EUROPE - The CEE Stock Exchange Group, which includes bourses in Vienna, Budapest, Prague and Ljubljana, said trading volumes may drop this year in the Hungarian capital following the nationalisation of private pension funds.
"No one knows what's going to happen" to the savings "but most probably they are not going to return to the market as liquidity," Michael Buhl, the Vienna bourse's co-chief executive officer, said in an interview in London yesterday. "That's a problem, so we have to see how we can make up for that. We are afraid that there might be a drop versus the trading volume last year."
Hungarian Prime Minister Viktor Orban redirected workers' mandatory private-pension payments to the state to narrow the deficit and reduce debt to European Union targets. The private pension funds said they retained 350 billion forint ($1.8bn) to 400 billion forint of the 3 trillion they managed before the government gave an ultimatum to members to transfer their money or lose out on state pensions.
Before the changes, trading by pension funds accounted for 20% to 25% of the Budapest bourse's trading volume, which averaged €3.3bn ($4.5bn) each month last year, Buhl said. Trading volumes across the group will rise this year, from a monthly average €12.1bn euros, as investors become less risk-averse with the global recovery and return to emerging markets, Buhl said.
The target for average monthly trading in Vienna is €7bn this year, compared to last year's €6.1bn, he said. Ljubljana trading will be boosted by the introduction of the Xetra electronic trading system at the end of last year, he said.
The Prague exchange, which had a monthly average trading volume of €2.5bn last year, "might be the winner this year," lifted by accelerating economic growth on strong demand for Czech exports from Germany, Buhl said.
Prague will be next to shift to the Xetra system followed by Budapest, both expected in 2012, Buhl said. Trading volume for each market will double within a year or two of the switchover to the new platform, according to Buhl. Across the four markets, trading averaged €12.1bn each month last year.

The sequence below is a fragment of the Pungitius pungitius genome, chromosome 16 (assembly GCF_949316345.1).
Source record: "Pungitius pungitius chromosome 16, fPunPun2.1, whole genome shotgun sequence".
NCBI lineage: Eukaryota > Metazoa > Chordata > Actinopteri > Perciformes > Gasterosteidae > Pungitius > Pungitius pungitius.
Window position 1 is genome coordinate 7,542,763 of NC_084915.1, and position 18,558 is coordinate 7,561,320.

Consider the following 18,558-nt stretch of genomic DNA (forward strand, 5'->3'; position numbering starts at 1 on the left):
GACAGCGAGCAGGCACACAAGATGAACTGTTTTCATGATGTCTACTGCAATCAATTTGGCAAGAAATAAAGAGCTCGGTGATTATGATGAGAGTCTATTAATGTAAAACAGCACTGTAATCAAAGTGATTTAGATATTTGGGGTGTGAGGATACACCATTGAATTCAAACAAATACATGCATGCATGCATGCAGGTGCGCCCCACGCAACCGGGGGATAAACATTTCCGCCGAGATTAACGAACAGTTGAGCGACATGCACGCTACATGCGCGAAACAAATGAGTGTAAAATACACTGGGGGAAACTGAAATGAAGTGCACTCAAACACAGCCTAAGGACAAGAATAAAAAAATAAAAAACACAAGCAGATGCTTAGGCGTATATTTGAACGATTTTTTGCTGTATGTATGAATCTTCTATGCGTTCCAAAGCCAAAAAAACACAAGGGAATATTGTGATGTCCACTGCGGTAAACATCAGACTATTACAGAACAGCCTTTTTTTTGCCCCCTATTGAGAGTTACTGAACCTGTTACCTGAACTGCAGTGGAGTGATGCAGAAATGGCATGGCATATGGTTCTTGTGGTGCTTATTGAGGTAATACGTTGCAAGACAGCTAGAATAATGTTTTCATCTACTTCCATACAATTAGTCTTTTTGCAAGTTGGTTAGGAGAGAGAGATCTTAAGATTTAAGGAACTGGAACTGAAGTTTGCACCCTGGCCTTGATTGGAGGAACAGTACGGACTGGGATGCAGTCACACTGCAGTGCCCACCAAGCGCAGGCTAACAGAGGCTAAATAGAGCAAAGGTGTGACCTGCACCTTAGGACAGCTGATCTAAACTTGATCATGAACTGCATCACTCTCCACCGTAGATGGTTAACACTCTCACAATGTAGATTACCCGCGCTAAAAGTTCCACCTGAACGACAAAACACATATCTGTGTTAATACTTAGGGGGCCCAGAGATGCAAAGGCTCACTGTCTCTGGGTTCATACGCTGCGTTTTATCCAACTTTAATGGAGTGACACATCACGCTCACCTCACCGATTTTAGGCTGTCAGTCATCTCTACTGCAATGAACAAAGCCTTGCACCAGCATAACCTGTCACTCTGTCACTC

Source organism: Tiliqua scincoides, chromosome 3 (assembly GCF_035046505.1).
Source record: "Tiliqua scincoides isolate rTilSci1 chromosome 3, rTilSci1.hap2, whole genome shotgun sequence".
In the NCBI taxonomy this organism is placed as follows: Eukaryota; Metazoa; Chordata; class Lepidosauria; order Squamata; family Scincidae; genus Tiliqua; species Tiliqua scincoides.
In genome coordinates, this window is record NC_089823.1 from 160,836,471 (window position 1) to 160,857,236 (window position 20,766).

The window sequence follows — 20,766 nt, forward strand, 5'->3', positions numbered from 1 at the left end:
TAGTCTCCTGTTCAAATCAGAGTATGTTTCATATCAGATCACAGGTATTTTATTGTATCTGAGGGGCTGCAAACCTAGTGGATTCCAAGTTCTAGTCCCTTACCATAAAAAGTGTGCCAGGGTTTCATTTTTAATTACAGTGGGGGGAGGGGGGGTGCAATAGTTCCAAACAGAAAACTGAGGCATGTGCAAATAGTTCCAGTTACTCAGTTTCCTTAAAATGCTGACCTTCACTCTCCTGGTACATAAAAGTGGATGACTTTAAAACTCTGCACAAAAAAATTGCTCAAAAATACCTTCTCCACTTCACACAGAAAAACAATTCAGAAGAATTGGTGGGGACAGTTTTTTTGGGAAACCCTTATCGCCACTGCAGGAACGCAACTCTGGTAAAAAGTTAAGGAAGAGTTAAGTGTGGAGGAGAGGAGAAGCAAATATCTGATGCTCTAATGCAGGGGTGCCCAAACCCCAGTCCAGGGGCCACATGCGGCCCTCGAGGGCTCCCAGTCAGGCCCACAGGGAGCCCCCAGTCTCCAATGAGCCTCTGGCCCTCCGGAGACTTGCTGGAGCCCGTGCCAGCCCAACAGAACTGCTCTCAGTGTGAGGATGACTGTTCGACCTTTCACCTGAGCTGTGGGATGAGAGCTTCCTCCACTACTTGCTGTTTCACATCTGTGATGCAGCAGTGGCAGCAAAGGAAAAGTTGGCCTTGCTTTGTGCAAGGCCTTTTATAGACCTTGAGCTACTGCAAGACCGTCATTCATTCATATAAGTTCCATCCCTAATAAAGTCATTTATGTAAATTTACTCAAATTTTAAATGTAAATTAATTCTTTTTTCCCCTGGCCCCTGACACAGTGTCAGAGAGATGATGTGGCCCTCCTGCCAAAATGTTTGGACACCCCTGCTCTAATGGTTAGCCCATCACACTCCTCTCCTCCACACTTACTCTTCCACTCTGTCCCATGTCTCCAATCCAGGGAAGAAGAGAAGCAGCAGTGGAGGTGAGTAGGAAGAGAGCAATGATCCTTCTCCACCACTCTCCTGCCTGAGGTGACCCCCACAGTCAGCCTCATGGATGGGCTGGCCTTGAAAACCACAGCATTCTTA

Wiener Boerse AG in 2008 bought stakes in exchanges in Ljubljana, Budapest and Prague to form an alliance. The group's combined market capitalization is €153.5bn, according to Buhl and Heinrich Schaller, who both head the Vienna exchange and now lead the group. The group would be interested in expansion if other exchanges came up for sale in the region, such as bourses in Sofia and Belgrade, provided they are cheaper than before the global financial crisis, Buhl said.
The CEE group has in vain pursued a partnership with the Warsaw Stock Exchange in recent years. The Polish bourse, the third-largest in emerging Europe after markets in Russia and Turkey, sold shares to the public in November. The CEE group remains open to some form of an alliance, Buhl said.
"Our doors are open," Buhl said. "I won't say we're giving up because that would mean we say we don't want it anymore and this is not the case."
Asked if the CEE group would consider an offer to Warsaw's shareholders, he said "I wouldn't rule anything out."
PwC, KPMG, EY and Deloitte must break up their consultancy and audit businesses into distinct firms to provide greater focus on the "most challenging and objective audits", the competition watchdog has said.
The Department for Work and Pensions (DWP) has released its first batch of guidance setting out how the guaranteed minimum pension (GMP) conversion legislation may be used to resolve unequal payments.
This week's top stories include the government spending £800,000 on a Gogglebox advert and MPs writing to The Pensions Regulator about its engagement with the Railways Pension Scheme.